Being surrounded by your family can be very stressful and overwhelming. If you have recently completed an addiction recovery program, the situation can seem even more intense. You more than likely will feel as though people are judging or have to answer a million questions regarding your recovery process. Many people who are in recovery find family gatherings to be triggering for them. Some might even end up relapsing during the holiday season because of the stress they are under when it comes to being surrounded by family. Properly preparing before you were next family gathering can decrease the chances of you being triggered to relapse. Use the guide that follows to learn how to avoid being triggered at your next family gathering.

Know What Your Triggers Are

Before you even go to the family gathering, it is important to take the time to identify your triggers. Taking the time to assess what things create the urge to drink can help you to know how to avoid them when the time arises. Some people are triggered by certain conversations. Some people are triggered by being around alcohol and some people are simply triggered when they are surrounded by a lot of people at one time.

Establish What Your Triggers Are with Others

Once you know what things you feel are going to trigger you to want to drink, talk to the host of the event about them. This can help the person create an environment that is conducive to your sobriety. They may be able to create an alcohol-free gathering or steer conversations in different directions when they start to lean towards topics that make you uncomfortable. They can even simply create small gathering places throughout the event location. Letting the host know what things you feel could trigger you also provides you with a good opportunity to leave if something does arise.

If your family enjoys drinking at all gatherings, they may not be willing to ban alcohol from the event. If this happens and you think that you will not be able to avoid the temptation to drink, simply do not go. Let the host know why you feel that you cannot go to the event. Your family should understand that you are trying to protect yourself and avoid a relapse. If they don’t understand, it may be best for you to not be around them anyway.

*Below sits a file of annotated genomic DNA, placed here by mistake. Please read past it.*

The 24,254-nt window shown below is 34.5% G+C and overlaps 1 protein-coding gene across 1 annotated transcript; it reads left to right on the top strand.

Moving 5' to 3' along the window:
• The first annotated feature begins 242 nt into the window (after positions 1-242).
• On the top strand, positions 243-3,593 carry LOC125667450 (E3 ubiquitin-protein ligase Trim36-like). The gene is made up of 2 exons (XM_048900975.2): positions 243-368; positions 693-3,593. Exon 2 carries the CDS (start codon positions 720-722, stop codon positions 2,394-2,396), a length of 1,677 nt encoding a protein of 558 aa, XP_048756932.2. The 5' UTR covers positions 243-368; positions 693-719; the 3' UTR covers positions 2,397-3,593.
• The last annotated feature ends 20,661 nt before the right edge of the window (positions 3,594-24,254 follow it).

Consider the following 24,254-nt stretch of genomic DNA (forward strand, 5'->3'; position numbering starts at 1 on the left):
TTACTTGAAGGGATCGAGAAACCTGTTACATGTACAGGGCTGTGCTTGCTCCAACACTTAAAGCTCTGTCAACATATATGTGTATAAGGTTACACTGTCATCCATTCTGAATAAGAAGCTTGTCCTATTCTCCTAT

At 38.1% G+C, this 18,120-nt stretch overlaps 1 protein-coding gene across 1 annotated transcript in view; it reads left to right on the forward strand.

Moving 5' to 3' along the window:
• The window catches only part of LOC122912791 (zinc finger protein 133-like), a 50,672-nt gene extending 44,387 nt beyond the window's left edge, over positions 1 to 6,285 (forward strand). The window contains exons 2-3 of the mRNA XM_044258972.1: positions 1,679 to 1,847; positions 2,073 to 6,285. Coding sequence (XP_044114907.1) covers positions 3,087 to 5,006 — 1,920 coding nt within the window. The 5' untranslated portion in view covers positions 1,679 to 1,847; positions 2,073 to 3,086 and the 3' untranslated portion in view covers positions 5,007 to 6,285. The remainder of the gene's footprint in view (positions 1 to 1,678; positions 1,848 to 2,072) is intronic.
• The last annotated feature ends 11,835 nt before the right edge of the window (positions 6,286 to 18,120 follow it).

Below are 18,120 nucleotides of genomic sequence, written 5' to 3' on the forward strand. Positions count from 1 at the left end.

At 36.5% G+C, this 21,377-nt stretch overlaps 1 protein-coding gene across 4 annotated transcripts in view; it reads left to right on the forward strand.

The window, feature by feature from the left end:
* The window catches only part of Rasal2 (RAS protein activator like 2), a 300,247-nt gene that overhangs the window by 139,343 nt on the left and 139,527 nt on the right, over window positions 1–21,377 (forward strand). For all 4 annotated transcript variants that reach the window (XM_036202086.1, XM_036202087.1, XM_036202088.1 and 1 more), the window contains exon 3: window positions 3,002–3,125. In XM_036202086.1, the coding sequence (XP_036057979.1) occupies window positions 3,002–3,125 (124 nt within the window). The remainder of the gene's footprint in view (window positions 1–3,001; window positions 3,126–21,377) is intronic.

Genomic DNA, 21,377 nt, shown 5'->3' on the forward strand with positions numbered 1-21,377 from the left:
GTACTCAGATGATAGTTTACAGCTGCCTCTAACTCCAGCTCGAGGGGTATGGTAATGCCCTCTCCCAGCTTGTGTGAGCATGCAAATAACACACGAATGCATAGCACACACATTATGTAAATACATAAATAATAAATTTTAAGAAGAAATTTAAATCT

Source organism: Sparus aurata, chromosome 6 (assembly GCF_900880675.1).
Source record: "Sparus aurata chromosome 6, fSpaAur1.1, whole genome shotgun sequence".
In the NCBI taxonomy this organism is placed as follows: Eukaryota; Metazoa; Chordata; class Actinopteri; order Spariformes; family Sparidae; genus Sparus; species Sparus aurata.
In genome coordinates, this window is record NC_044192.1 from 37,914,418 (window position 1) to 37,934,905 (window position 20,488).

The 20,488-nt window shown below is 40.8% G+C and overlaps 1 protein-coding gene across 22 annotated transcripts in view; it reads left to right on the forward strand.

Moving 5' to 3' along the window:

Carry a Water Bottle Around with You

Believe it or not, it is possible for people to forget that you are in recovery. Seeing you carry around a water bottle may help to spark a memory in their minds. It also can serve as a reminder to you that you shouldn’t drink. If someone offers you a drink, you would have to put down the bottle of water which gives you time to consider your actions.

Be Willing to Talk Openly

While you do not have to answer a bunch of questions about your recovery, it is important to talk openly if issues arise. You need to be willing to let someone know that they are making you uncomfortable. This allows them the opportunity to change their behavior. It allows you to take control of the situation rather than allowing your triggers to take control. You can speak nicely and calmly to someone and there is a good chance that they will respond in the same way.

Create an Escape Plan

If you plan on going to the event was someone else, it is a good idea to discuss how you’re going to leave if something does arise. This may include coming up with a reason to leave. Creating a word or phrase that alerts the person that it’s time to go can make the process easier. You can also have a reason readily available to give to the host as to why you have to leave. Staying in an environment where you feel triggered could lead to you relapsing.

Pay Attention to Your Surroundings

If other people at the family gathering are drinking, it is attention to your surroundings. When people drink, they often start to behave differently than they do when they’re sober. When someone gets enough alcohol in them, they may start to pressure you to drink. People who do not have a problem with addiction do not understand how serious of an issue it is. They often think that someone can have one or two drinks and be fine, even if they are in recovery. This is not the case, though. If you are in recovery, you should not have anything to drink.

If you notice that people are starting to get overly intoxicated at your family gathering, you need to leave. This protects you from being pressured into drinking and keeps your family members from potentially being offended when you won’t drink with them.

Be Strong Enough to Leave

It’s important to remember that you have to care about yourself first. Sobriety is never easy and having to walk away from people you love can make the situation even more difficult. You need to be able to leave the situation right away even if it means not talking to people before you say goodbye. You can explain to them later on why you had to leave and protect your sobriety.

It’s important to remember that everyone has triggers. If you have a sponsor or go to group meetings on a regular basis, consider talking about the subject with others. They may be able to give you advice about how they handle these types of situations and provide you with the strength and comfort you need to get through a difficult time. You do not have to alienate yourself from the people you love if you are willing to set boundaries and stick to them. You really have to put yourself first when it comes to maintaining your sobriety and staying as healthy as you possibly can while you’re in recovery.

Talk to Someone Who’s Been There. Talk to Someone Who Can Help. Scottsdale Recovery Center holds the highest accreditation (Joint Commission) and is Arizona’s premier rehab facility since 2009. Call 602-346-9142.